Country living - the dangers of knotweed

There is no doubt that owning a home in the country is an attractive proposition. Many of us are tempted to buy a fully refurbished rural residence, renovate an aging rustic abode, or even purchase land and build our very own palace in the country. However, if you are one of the 100,000 individuals who move to the countryside each year, it’s time to wise up to one of the potential perils of a rural house purchase.

With today’s hectic lifestyles many of us dream of getting away from it all and escaping to our very own slice of the countryside. Visions of rural cottages, isolated barn conversions, and secluded country piles ignite feelings of homely comforts, roaring fires and woodland gardens.

There is no doubt that owning a home in the country is an attractive proposition. Many of us are tempted to buy a fully refurbished rural residence, renovate an aging rustic abode, or even purchase land and build our very own palace in the country. However, if you are one of the 100,000 individuals who move to the countryside each year, it’s time to wise up to one of the potential perils of a rural house purchase.

Know the Knotweed dangers

If you are considering a countryside purchase it’s very important that you are aware of the prevalent form of vegetation growth called Japanese Knotweed. Whether you’re buying a large estate property, an area of land ripe for development, or a small getaway pad, Japanese Knotweed is a potential threat. If left untreated the plant can cause significant damage to building’s foundations or structure and can become extremely difficult, not to mention costly, to deal with. Some mortgage lenders have even been known to decline to lend on properties affected by the plant.

How to spot it

When viewing a countryside house or redevelopment site take a good look outside in and around property and the surrounding grounds. Japanese Knotweed has hollow green stems with either red or purple specs and can grow up to 3 meters tall. Its leaves are up to 12 cm long, green and shield shaped. Clusters of creamy flowers appear on the tips of most stems from August to October.

Don’t take any chances

Although Japanese knotweed is easily identified by the expert horticulturalists among us, unless you are a budding Alan Titchmarsh, the best advice is to get any potential property checked out by a professional surveyor. A full structural or buildings survey is an in-depth report providing information on the structure of a property, any defects, potential problems (including exposure to Japanese Knotweed) and advice on repair and treatment options. Countrywide employs fully qualified RICS registered Chartered Surveyors and are able to provide a survey in just 5 days. As with any property purchase it’s vital that you are fully aware of property’s condition before you purchase and the threat of knotweed is no different.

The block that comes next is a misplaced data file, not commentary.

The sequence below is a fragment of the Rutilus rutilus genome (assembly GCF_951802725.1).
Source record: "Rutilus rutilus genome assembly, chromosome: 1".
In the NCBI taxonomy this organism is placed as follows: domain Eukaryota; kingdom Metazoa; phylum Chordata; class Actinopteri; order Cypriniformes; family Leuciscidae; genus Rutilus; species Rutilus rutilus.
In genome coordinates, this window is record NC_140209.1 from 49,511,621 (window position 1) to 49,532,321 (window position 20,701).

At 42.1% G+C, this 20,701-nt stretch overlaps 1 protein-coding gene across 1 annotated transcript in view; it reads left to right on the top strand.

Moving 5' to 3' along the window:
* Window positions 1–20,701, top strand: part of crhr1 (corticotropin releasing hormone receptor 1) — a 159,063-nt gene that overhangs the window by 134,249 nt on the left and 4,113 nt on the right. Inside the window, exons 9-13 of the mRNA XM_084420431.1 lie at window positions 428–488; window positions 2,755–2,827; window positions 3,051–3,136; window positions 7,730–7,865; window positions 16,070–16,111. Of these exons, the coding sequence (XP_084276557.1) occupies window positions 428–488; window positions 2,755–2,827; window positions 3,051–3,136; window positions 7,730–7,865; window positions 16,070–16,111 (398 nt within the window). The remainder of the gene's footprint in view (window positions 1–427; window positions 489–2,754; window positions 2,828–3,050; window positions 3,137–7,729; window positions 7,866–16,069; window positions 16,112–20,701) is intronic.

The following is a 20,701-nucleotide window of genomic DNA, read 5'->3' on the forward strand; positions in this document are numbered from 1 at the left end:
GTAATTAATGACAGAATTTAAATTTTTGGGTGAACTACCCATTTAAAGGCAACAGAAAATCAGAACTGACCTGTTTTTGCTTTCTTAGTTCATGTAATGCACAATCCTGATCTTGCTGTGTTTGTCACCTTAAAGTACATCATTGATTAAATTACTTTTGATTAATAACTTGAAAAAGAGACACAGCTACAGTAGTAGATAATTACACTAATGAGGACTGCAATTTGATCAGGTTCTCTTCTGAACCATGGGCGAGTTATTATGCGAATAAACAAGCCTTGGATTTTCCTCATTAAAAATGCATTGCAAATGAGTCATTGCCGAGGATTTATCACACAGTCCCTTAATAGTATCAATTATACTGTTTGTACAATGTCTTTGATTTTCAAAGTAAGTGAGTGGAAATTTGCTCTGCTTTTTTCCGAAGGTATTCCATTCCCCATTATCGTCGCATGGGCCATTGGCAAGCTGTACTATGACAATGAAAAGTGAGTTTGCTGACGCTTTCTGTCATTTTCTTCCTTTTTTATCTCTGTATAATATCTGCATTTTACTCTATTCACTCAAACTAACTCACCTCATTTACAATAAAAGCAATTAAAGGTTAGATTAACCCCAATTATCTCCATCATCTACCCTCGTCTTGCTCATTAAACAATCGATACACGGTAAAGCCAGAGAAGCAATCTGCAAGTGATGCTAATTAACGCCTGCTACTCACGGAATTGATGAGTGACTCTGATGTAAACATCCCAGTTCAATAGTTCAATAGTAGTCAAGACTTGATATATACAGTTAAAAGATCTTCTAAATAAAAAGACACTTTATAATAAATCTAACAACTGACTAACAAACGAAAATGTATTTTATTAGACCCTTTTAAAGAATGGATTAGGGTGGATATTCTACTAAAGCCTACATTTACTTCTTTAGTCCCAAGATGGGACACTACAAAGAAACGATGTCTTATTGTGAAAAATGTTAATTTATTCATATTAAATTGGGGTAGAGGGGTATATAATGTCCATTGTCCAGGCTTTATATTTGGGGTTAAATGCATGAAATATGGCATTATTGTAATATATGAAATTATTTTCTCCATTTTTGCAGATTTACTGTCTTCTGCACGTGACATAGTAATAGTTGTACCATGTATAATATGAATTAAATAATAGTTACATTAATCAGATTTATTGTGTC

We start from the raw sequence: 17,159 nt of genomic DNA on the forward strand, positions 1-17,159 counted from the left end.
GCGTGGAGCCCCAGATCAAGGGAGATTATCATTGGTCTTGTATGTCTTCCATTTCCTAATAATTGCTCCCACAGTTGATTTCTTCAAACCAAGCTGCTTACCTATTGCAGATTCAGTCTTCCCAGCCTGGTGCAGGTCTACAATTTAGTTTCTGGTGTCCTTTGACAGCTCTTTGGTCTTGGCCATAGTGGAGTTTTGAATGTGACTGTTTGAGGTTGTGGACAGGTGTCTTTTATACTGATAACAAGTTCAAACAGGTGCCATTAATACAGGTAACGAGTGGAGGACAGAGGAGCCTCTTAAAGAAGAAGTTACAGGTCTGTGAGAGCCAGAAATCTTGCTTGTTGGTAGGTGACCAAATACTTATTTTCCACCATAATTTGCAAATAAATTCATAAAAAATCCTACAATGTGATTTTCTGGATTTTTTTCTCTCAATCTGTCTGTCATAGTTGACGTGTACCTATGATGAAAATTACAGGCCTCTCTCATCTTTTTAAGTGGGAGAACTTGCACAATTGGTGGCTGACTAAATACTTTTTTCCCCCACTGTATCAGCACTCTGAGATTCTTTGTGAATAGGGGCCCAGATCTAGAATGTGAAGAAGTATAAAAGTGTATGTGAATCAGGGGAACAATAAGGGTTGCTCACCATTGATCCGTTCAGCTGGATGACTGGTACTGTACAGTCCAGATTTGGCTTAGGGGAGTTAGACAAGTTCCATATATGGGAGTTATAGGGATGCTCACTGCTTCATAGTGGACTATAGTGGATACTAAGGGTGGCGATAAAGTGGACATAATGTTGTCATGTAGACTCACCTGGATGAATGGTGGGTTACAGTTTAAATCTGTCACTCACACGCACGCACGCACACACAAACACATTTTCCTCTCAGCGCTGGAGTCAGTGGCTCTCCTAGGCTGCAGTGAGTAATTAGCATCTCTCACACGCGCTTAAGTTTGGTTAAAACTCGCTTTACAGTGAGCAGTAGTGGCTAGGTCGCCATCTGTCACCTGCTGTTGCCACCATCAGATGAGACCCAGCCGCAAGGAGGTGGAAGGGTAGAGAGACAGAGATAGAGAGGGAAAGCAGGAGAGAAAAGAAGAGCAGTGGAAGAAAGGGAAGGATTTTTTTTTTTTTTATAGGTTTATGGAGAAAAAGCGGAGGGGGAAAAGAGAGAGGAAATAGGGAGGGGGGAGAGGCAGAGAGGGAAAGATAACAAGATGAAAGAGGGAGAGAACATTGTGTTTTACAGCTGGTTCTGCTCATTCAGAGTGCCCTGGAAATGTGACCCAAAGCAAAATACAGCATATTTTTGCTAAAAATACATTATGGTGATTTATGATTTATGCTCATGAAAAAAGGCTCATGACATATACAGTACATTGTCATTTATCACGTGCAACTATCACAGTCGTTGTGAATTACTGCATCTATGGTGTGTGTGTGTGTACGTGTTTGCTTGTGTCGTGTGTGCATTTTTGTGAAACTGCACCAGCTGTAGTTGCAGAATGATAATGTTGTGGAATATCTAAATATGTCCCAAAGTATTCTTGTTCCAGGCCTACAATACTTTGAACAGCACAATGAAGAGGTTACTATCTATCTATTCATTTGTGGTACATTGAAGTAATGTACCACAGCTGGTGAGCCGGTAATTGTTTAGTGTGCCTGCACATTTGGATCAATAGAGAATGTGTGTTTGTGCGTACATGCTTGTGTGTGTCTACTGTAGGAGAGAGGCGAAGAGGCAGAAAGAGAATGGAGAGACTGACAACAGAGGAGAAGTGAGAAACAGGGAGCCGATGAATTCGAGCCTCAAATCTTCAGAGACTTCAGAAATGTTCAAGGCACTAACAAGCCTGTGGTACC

Dealing with the problem

If, after commissioning a survey, it is discovered that your dream property is affected by Japanese knotweed don’t panic! You may of course decide to abandon the purchase but most of us will be reluctant to be beaten by the forces of nature. If you decide to proceed with the purchase here’s what to do:

  1. Firstly alert the vendor to the problem. Provide them with the findings from of your survey and suggest opening price negotiations. Alternatively ask your vendor to treat the Knotweed as part of your purchase conditions.

  2. If the decision is made that you will deal with the Knotweed yourself once the property becomes yours, be sure to act quickly. Knotweed is highly prevalent and if left to grow untreated it could make the situation considerably worse in a short period of time.

  3. Get out your gardening gloves! If the knotweed is tall and/or impenetrable then cut back the stems in winter when they have died. Be extremely careful and use a hand scythe to avoid spreading the stem fragments. Dispose of all material safely and responsibly by burning it on site, or at a licensed landfill site. This will allow effective spray contact with the emergent growth the following spring.

  4. Spray new growth at least once a year, but ideally twice in spring and late summer/autumn, using a non-persistent, general-purpose herbicide e.g. Glyphosate. The best and most effective time to spray is late summer/autumn, when the plant is flowering and the foliage is conducting the most nutrients to the rhizome to build food reserves. Ensure reputable Japanese knotweed contractors are used and are licensed to carry out chemical control.

  5. Japanese knotweed stems will die back in winter but chemical control usually takes a minimum of three years to totally eradicate this invasive plant. Therefore the knotweed must still be regarded as infective within that three year period, or whilst re-growth still occurs during spring.

 

With thanks to Nicola Severn, Propertywide - part of the Countrywide Group